It's seems that BP really is too important to the British economy to fail, as I suggested last Wednesday - David Cameron has a phone call today with President Barack Obama and is expected to raise concerns about American condemnation of the company.
Meanwhile Boris Johnson, has accused the US of indulging in "anti-British rhetoric", whilst (lord help us) Piers Morgan has apparently said that Obama seems to be on "an absolute witch hunt" against BP's CEO Tony Hayward. As you can see from the front-pages above, the right-wing press joined in yesterday with its favoured brand of nationalist rhetoric. And never let it be said that at least one national newspaper journalist would miss out on using this evening's clash in South Africa between England and the USA as a convenient metaphor. Congratulations to the Independent for rising to the challenge.
The problem for Fleet Street's finest is that the Americans are right to criticise BP. As the excellent coverage in Mother Jones magazine over in the States has demonstrated, BP has received $93 million for its clean-up operation from the federal government but in spite of upbeat messages last month that it has "turned a corner", the area affected by the oil spill has continued to grow. Coordination of workers and equipment has often been disorganised, oil spill workers have not always been paid and there are only 60 cleaning up around the 1700 acres of Elmer's Island Wildlife Refuge in Louisiana, where BP's response to media scrutiny has been to gag those working for it and exclude journalists. Meanwhile, every positive prediction made by Hayward about the company's ability to cap the underwater well have proven false, as have its initial estimates that the leak is the equivalent of just over 5,000 barrels per day.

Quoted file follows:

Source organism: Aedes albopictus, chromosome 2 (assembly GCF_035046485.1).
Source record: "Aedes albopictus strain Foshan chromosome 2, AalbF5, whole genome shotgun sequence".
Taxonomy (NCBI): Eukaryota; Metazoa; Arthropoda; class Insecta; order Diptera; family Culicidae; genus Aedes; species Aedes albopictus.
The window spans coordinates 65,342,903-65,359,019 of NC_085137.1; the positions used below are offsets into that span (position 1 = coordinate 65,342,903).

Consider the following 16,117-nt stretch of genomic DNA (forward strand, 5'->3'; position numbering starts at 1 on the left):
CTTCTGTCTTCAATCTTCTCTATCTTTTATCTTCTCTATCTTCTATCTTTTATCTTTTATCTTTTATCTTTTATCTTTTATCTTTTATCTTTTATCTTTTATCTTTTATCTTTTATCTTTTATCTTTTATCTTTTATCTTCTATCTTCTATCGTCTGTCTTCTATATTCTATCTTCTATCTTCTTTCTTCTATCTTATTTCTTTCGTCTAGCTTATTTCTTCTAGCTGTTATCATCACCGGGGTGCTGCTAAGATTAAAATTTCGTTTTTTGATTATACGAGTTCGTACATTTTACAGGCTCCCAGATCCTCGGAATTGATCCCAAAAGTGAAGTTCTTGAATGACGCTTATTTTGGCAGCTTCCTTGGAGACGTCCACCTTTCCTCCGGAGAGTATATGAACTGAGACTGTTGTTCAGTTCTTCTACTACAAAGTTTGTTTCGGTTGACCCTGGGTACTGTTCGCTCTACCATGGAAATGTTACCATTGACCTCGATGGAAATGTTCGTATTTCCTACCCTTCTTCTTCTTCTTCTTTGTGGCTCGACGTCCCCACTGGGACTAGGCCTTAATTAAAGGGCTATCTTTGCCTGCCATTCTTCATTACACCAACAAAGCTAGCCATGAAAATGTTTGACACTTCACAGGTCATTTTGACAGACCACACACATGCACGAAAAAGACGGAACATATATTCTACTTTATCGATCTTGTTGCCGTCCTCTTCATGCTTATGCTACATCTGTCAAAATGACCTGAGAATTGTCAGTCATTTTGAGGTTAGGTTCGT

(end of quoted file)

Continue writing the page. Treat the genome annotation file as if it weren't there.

Then there is the evidence of how unprepared BP was for a disaster in the Gulf of Mexico. Its Regional Oil Spill Response Plan, written in 2009, is riddled with inaccuracies and according to the environmental group Public Employees for Environmental Responsibility, "contains no information about how to cope with a deep water blowout".
For the sections of the press that are energetically defending a great British company (now only 40% UK-owned) from the restless colonials, the environmental consequences of BP's actions before and since the explosion on the Deepwater Horizon rig are bad, certainly, but not as bad as the impact on BP's share price and on British pension funds. I know we have come to expect a staggering lack of proportion from our newspapers, but this really is off the scale.
It is undoubtedly the case that the cosy relationship between the US government and the oil companies, especially during the Bush-Cheney years, has contributed directly to the disaster. Obama has done little to curb the power of Big Oil and planned to extend drilling in the Gulf of Mexico.
But perhaps we should be grateful to the press and to idiots like the Mayor of London. The more righteous patriotic indignation is spouted in Britain, the greater the likely that the American public will grow even angrier about the power of the oil companies - and not just those whose loved-ones died on the Deepwater Horizon or whose livelihoods have been destroyed by BP's incompetence, misinformation and lack of preparation.